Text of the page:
Ralph Lauren Built An Interactive Handbag Customization Salon

What Happened
On Friday, fashion retailer Ralph Lauren unveiled a new flagship shop in L.A. that comes with an interactive handbag salon, allowing shoppers to personalize their handbag orders in colors, materials, and monograms. Each handbag in the store is tagged with an RFID chip that automatically carries over product specifications to a touchscreen when a customer brings a bag to the salon to start their customization.

What Retailers Should Do
By focusing on personalization and offering a seamless in-store experience, Ralph Lauren’s new store provides a great example of how retailers can modernize their retail experience and attract shoppers to visit. With more and more consumers choosing the convenience of online shopping over physical stores, brick-and-mortar retailers need to take the initiative in creating in-store experiences that provide added value for customers.


Source LA Times

Ralph Lauren And Sephora Testing Interactive Retail Experiences

What Happened
In a bid to lure more customers into their stores, some retailers have been experimenting with new technologies to make their in-store experiences more fun and interactive. Ralph Lauren will soon start testing interactive fitting rooms at its Polo flagship store in New York City. Equipped with smart mirrors created by Oak Labs, these fitting rooms will be able to recognize the clothing items that shoppers brought in via RFID tags and display them on a large touchscreen. Shoppers can use it to request different sizes and colors of items to try on without leaving the fitting rooms.

Similarly, Sephora also added some interactivity to its new retail store in San Francisco. The new store features a “Beauty Workshop,” where customers can watch makeup tutorial videos, take a class with a Sephora sales member, and share their makeup results online. Sephora also set up a digital “Beauty Board” in store, which displays user-generated content from social media that coincides with current beauty trends on a shoppable screen.

What Retailers Need To Do
Studies show that millennial consumers value experiences over ownership, creating the so-called “experience economy” as a result. Brick-and-mortar retailers should tap into this consumer trend by offering unique in-store experiences in order to better compete with online retailers. In this regard, both Ralph Lauren and Sephora serve as good examples in incorporating digital technologies to create engaging in-store shopping experiences that ultimately drive in-store purchases.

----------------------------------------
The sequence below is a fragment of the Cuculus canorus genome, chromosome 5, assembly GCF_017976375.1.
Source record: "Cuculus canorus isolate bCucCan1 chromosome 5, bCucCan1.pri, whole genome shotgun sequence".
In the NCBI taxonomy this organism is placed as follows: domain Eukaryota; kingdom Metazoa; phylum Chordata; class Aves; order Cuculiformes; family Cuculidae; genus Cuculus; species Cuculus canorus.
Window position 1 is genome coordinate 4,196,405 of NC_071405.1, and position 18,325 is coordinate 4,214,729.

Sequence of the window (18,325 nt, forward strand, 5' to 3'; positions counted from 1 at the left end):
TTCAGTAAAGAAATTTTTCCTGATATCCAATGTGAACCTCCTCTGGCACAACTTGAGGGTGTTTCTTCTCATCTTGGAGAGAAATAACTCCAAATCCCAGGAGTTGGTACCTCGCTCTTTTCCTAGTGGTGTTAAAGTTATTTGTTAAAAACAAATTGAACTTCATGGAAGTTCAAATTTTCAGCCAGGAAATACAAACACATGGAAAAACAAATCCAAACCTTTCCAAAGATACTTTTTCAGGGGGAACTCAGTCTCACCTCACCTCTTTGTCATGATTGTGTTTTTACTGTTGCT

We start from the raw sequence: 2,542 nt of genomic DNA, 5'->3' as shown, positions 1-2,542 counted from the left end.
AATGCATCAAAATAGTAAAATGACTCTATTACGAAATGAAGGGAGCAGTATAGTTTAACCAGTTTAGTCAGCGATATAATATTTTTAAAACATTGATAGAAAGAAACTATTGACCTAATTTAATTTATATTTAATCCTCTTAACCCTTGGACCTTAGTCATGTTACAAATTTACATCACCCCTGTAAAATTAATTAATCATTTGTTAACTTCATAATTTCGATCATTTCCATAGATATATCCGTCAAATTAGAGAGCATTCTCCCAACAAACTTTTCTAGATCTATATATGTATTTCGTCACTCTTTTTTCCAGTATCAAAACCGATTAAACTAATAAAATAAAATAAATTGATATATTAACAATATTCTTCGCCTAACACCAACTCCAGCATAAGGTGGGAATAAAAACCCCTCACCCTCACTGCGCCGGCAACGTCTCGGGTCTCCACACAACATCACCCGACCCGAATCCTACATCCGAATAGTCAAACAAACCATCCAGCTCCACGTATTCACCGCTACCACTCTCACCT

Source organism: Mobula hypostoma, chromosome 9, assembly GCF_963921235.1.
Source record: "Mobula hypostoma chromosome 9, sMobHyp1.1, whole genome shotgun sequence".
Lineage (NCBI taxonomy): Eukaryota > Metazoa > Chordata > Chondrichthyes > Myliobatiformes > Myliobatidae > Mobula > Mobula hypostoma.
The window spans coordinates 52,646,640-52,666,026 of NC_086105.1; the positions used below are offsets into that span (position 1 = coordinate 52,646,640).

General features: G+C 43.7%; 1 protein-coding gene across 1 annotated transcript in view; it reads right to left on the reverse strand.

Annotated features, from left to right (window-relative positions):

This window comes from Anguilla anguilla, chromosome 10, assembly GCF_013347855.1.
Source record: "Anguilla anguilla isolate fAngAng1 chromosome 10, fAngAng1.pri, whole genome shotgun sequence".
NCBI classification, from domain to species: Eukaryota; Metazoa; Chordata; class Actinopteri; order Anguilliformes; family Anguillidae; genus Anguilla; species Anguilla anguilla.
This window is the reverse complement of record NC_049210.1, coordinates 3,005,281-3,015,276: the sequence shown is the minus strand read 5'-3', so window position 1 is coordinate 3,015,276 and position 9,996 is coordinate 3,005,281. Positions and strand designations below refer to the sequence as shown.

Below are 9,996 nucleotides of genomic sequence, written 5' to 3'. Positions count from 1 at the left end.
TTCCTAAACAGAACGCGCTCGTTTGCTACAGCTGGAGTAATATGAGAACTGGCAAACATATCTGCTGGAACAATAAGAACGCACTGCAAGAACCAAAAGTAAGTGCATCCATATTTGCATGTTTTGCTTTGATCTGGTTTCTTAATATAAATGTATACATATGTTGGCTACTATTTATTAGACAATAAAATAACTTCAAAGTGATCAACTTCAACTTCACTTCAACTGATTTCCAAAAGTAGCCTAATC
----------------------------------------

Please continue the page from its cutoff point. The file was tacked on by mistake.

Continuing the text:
Source: Engadget and Digiday

Fashion Meets Live Streaming At NYFW

What Happened
The future of New York Fashion Week will be live streamed. While approximately 100,000 people attended last September’s shows in person, 2.6 million live-streamed them instead. This year, the streams are going mobile, as Ralph Lauren announced it’s broadcasting its Collection show live on Periscope next week. Moreover, Rebecca Minkoff recently packaged its fall 2015 show into a virtual reality video with Jaunt, a California-based cinematic VR company, for an immersive viewing experience.

What Brands Should Do
Fashion shows are usually well-produced luxury experiences, and fashion brands would be missing out on the opportunity to reach a wider audience if they don’t take advantage of nascent media platforms and emerging technologies. Moreover, brands like Calvin Klein and Tommy Hilfiger have started to include buy buttons on their live streams that link to their online shops, turning the content streams into direct sales channels, something that more brands should explore.


Source: Racked

Ralph Lauren Developed A Smart Shirt For Athletes

With the help of Canadian tech firm Omsignal, Ralph Lauren has developed its first item of smart sportswear. Dubbed the “Polo Tech” shirt, it has built-in sensors that track the wearer’s heart rate and movement, with collected data synced with an iOS app. This is not the first time that wearable tech has teamed up with the fashion industry to normalize its still-novel products. And even though this shirt is currently in the prototype stage, it indicates a future where wearable tech is further integrated into sports and other realms of daily life.